It was a game of hide-and-seek trying to find this quaint little café, lurking quietly amongst the tightly packed homes in Sikatuna Village, Quezon City. Weaving backwards and forwards through the narrow streets, roadworks adding a few unexpected twists and turns, we finally located the sign above the garden gate, behind which Chef Tatung has turned his own house into an intimate, homely restaurant.
I was invited to Tatung’s Garden Café by two highly focused foodie friends. The menu featured dishes from different regions across the Philippines, with particular emphasis on Chef Tatung’s Cebuano and Bicolano heritage, ‘all mixed up’ with Indian, Thai and Chinese, new fusion, old fusion and Chinoy (Chinese/Filipino fusion). This, of course led to lengthy, competitive debates on the origins of each item on the menu. Every conversational spoke I attempted to insert was either rejected as completely irrelevant, promptly deflected or sent them off at tangents. It was like putting a magnet into a bowl of ball bearings and watching them scatter.
As you can imagine, choosing the dishes we would eat took some time, but eventually decisions were made. None of which were made by me, I might add, as I obviously have no idea how to construct a properly balanced Filipino meal. As we talked through the menu, I was given instructions on what could and could not be consumed together. Apparently, I must balance wet and dry dishes. Any of my own feeble suggestions were met with a brisk ‘no, that won’t go.’ I stirred them up a little and then simply left them to it, while I admired the paintings and local craft on the walls.
By this time my stomach was grumbling ostentatiously, and it was with relief that I watched the waiter begin to carry our order to the table, but I wasn’t allowed to start eating yet, good heaven’s no! The appearance of every dish had to be examined, admired or criticized and photographs taken.
By the time I was finally given the nod to start, I hoed into the first dish with embarrassing enthusiasm, as if I hadn’t eaten for a week. My companions were still discussing where to start as I munched, suddenly self-conscious, through the Thai inspired shrimp okoy, a bird’s nest construction with strings of green weed and baby shrimp patties, shells and all. Despite my self-consciousness, I thoroughly enjoyed the texture of this dish, crunching with avid delight through the tiny prawns.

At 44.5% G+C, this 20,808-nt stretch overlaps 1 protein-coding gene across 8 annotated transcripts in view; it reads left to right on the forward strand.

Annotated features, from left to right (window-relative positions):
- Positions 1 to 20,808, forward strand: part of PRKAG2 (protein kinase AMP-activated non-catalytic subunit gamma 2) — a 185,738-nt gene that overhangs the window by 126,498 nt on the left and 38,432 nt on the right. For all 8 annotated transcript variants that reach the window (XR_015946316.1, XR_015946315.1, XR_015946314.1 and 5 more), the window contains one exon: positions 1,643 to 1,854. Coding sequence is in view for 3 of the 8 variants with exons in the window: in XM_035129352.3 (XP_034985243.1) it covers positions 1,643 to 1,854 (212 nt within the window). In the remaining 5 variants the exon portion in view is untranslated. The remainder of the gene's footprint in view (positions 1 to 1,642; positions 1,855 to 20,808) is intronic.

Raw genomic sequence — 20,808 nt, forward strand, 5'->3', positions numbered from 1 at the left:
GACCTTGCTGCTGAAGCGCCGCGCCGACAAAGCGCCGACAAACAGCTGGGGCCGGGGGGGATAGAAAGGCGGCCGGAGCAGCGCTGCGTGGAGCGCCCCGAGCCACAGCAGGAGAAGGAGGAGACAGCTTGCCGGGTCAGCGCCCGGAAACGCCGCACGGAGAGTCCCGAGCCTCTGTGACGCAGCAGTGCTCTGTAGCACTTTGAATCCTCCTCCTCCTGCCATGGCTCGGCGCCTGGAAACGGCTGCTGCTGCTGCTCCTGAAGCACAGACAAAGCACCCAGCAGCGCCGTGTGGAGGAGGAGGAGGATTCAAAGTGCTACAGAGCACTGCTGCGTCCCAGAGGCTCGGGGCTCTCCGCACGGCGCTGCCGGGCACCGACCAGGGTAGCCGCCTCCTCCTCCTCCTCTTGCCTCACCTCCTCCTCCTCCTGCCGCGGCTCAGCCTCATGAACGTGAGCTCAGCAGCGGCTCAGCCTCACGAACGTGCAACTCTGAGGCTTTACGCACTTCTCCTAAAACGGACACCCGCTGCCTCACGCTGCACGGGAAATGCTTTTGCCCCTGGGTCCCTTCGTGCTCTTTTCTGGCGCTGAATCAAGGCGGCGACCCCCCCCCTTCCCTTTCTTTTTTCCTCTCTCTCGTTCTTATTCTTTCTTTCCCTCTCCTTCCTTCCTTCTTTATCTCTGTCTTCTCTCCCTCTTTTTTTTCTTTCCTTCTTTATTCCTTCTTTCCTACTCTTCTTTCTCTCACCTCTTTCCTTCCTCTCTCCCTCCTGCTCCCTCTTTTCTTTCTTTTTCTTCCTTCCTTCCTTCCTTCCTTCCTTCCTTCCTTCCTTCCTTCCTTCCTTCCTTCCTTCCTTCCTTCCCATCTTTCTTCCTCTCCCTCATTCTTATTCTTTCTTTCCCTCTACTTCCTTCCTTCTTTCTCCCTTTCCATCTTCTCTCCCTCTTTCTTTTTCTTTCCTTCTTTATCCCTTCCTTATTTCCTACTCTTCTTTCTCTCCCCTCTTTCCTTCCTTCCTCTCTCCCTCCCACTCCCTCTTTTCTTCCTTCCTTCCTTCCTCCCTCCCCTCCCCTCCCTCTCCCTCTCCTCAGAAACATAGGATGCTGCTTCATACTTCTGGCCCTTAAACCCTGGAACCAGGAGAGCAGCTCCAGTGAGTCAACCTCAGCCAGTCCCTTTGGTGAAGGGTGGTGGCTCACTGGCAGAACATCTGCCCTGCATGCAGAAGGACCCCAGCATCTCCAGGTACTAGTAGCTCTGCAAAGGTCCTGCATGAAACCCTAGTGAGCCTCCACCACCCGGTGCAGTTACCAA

The lengua adobo with green olives and roasted garlic was quite simply luscious. I forgot, until I was three lip-licking mouthfuls in, that I had planned to be a little wary of this ox tongue adobo. Rich and succulent, I would happily have licked the plate.
Seaweed (sea grapes) and salted egg salad was dressed in a vinegar that ‘should have been served on the side’. Soaking too long in the vinegar, the sea grapes had ‘melted’ and no longer gave that satisfying pop on the tongue. Nonetheless, ill-educated as I am, I thought it went particularly well with the perfectly crispy pork as a kind of pickle or salsa accompaniment.
The pork – adobo bisaya – was slow-roasted and served with a coconut vinegar liberally mixed with garlic to cut through the fat. Such a dry dish with no sauce is typically southern I am told. I will happily head south to try more of the same.
A chicken dish, served in roasted coconut and yellow ginger sauce with okra was, I have to say, somewhat uninspiring. For me it needed more of everything.
As it turned out, it was a highly educational lunch. I discovered that Filipinos are fiercely regional – and these Filipina ladies just as fiercely Asian-oriented – they seem almost insulted when I suggested that some aspects of Filipino cuisine seem more closely related to the Pacific islands than China.
I also learned that the oil commonly invading my nostrils at street stalls or in shopping malls here in Manila is palm oil. For me this cheap oil, often overly recycled by frugal management, has a noxious smell that renders inedible every passing hot chip or calamari ring, but my sons are sick of hearing me whinge about it. So I won’t.
Back at the table, I watched, fascinated as my friends expertly taste tested the vinegar, in much the same way I might swirl a mouthful of chardonnay, to ascertain the different flavours.
As they tasted, they instructed, and I learned that baking or roasting is not a cooking technique used in Chinese cooking. Thus very few Chinese will own an oven.
Finally, dessert, and what else but the ubiquitous halo halo. This version is made from crushed ice and fruit: glacé cherries, fresh pineapple and banana, gata (first extract coconut cream), sago balls (like round Gummi bears), red mung beans, boiled peanuts, all topped with banana ice-cream. I am told it is rare to use fresh fruit in Manila, although common practice in the provinces. I find it surprisingly moreish, especially noting the yummy banana ice-cream instead of the more traditional but disconcertingly purple ube or yam ice-cream.
We also share a second dessert: a deconstruction of the common merienda or breakfast snack puto maya. It consists of three rice balls in coconut cream, cubed mango and trails of tablea (chocolate) sauce. Disappointed, we all agreed it was rather ordinary, despite it’s attractive appearance.
Unfortunately, with the last mouthful of halo-halo still sliding icily down my throat, I had to dash off to collect children from school, leaving my friends debating the culinary successes – or not – of our interesting repast. Thank you ladies. I thoroughly enjoyed delving into your national cuisine with you. Let’s do it again sometime.
But before I go, have you ever heard of banana ketchup? Apparently it was a 1960s invention, designed to accompany the fried chicken at one of Manila’s first restaurant chains Max’s. Made – der! – from bananas, it was then coloured with cochineal to make it look like tomato ketchup. Go figure!